Table of contents


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Editorial

It makes you think p897

doi:10.1038/nphys1136

As we research the workings of the human brain, attempting to understand and even mimic its function, do we risk passing a point of no return?


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Commentary

The new iron age pp898 - 900

Cenke Xu & Subir Sachdev

doi:10.1038/nphys1137

The discovery of a new class of high-temperature superconductors based on iron tests the limits of current theoretical and computational tools for the understanding of strongly correlated systems.


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Thesis

Fit for purpose p901

Mark Buchanan

doi:10.1038/nphys1138


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Research Highlights

Light force and curveballs p903

doi:10.1038/nphys1139


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News and Views

Neurophysics: Logic gates come to life pp905 - 906

Fred Wolf & Theo Geisel

doi:10.1038/nphys1142

Nerve cells have the ability to self-organize into strongly interacting networks, even when grown in a Petri dish. Controlling the geometry of such cell cultures might be all that is needed to set up neuronal computing devices.

Subject Categories: Biological physics | Information theory and computation | Techniques and instrumentation

See also: Article by Feinerman et al.


Bose–Einstein condensates: A peek and a poke pp906 - 908

Dieter Jaksch

doi:10.1038/nphys1143

An adapted scanning electron microscope allows the non-destructive measurement and manipulation of Bose–Einstein condensates. The single-atom sensitivity that this technique promises could soon become indispensable in the study of quantum degenerate atomic gases.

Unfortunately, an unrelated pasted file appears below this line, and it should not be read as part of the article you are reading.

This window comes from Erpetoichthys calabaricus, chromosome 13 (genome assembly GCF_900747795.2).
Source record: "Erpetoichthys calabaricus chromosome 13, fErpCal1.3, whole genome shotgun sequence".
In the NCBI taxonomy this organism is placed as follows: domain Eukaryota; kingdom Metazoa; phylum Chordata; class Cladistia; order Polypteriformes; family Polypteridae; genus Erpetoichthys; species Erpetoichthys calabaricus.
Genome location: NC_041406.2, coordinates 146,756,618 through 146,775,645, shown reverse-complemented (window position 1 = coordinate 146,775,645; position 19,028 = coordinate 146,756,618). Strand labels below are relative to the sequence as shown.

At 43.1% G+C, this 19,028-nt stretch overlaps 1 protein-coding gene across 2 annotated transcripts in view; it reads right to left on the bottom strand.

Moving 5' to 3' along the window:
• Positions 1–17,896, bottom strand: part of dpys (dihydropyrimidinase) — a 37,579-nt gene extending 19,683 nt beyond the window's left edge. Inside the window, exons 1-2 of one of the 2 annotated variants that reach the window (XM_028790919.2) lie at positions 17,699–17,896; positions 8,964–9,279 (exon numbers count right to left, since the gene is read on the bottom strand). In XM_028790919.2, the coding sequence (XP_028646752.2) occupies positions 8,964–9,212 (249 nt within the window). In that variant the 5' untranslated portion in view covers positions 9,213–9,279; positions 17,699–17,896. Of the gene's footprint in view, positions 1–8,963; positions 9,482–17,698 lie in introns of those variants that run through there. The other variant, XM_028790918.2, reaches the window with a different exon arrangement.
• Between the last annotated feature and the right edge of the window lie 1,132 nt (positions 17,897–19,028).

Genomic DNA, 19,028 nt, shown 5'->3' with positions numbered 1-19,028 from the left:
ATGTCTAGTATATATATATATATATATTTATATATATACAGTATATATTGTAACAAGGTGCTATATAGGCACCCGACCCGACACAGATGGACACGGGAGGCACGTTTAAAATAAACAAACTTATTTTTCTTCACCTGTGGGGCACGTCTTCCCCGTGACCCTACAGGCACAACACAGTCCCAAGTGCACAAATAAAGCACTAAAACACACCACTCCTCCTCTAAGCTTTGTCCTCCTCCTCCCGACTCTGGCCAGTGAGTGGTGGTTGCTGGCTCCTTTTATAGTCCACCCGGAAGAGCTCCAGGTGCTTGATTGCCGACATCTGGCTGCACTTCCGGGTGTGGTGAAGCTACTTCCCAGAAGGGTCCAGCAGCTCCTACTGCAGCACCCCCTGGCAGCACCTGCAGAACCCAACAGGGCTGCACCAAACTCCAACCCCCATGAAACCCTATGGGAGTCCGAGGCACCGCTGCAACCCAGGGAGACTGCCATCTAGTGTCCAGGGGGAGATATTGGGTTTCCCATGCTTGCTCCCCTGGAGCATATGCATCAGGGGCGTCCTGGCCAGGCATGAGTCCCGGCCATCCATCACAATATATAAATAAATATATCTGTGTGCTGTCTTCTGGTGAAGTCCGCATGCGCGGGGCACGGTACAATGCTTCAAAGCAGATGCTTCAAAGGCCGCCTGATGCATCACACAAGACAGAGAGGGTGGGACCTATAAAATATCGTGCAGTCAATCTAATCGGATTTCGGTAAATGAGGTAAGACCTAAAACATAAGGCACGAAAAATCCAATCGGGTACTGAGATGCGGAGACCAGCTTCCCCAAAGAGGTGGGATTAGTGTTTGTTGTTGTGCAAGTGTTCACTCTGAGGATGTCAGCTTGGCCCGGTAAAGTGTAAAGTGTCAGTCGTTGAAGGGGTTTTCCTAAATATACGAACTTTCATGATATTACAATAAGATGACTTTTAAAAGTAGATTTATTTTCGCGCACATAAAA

Subject Categories: Atomic and molecular physics | Techniques and instrumentation

See also: Article by Gericke et al.


Light-matter interaction: Perfect reflections p908

Dan Csontos

doi:10.1038/nphys1140

Subject Categories: Atomic and molecular physics | Optical physics


Entanglement distillation: Pick the best and ignore the rest pp909 - 910

Hans-Albert Bachor

doi:10.1038/nphys1145

Entanglement is precious, allowing us to perform all kinds of quantum tricks. But it is easily buried under technical noise. Two experiments show how to distil the 'good parts' from a data stream and recover high-quality entanglement.

Subject Categories: Quantum physics | Optical physics

See also: Letter by Hu et al. | Letter by Dong et al.


Optical lattice clocks: Keeping time in three dimensions pp910 - 911

Chris Oates

doi:10.1038/nphys1146

The demonstration of an optical clock in which individual atoms are confined in a three-dimensional optical lattice moves us closer to the atomic clockmaker's dream: tens of thousands of isolated atoms that work in parallel.

Subject Categories: Techniques and instrumentation | Atomic and molecular physics | Quantum physics

See also: Article by Akatsuka et al.


Ultracold molecules: The coldest polar region pp911 - 912

David DeMille & Eric R. Hudson

doi:10.1038/nphys1147

Polar diatomic molecules, consisting of potassium and rubidium, have been created with density and temperature close to the regime of quantum degeneracy.

Subject Category: Atomic and molecular physics


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Letters

Preparation of distilled and purified continuous-variable entangled states pp915 - 918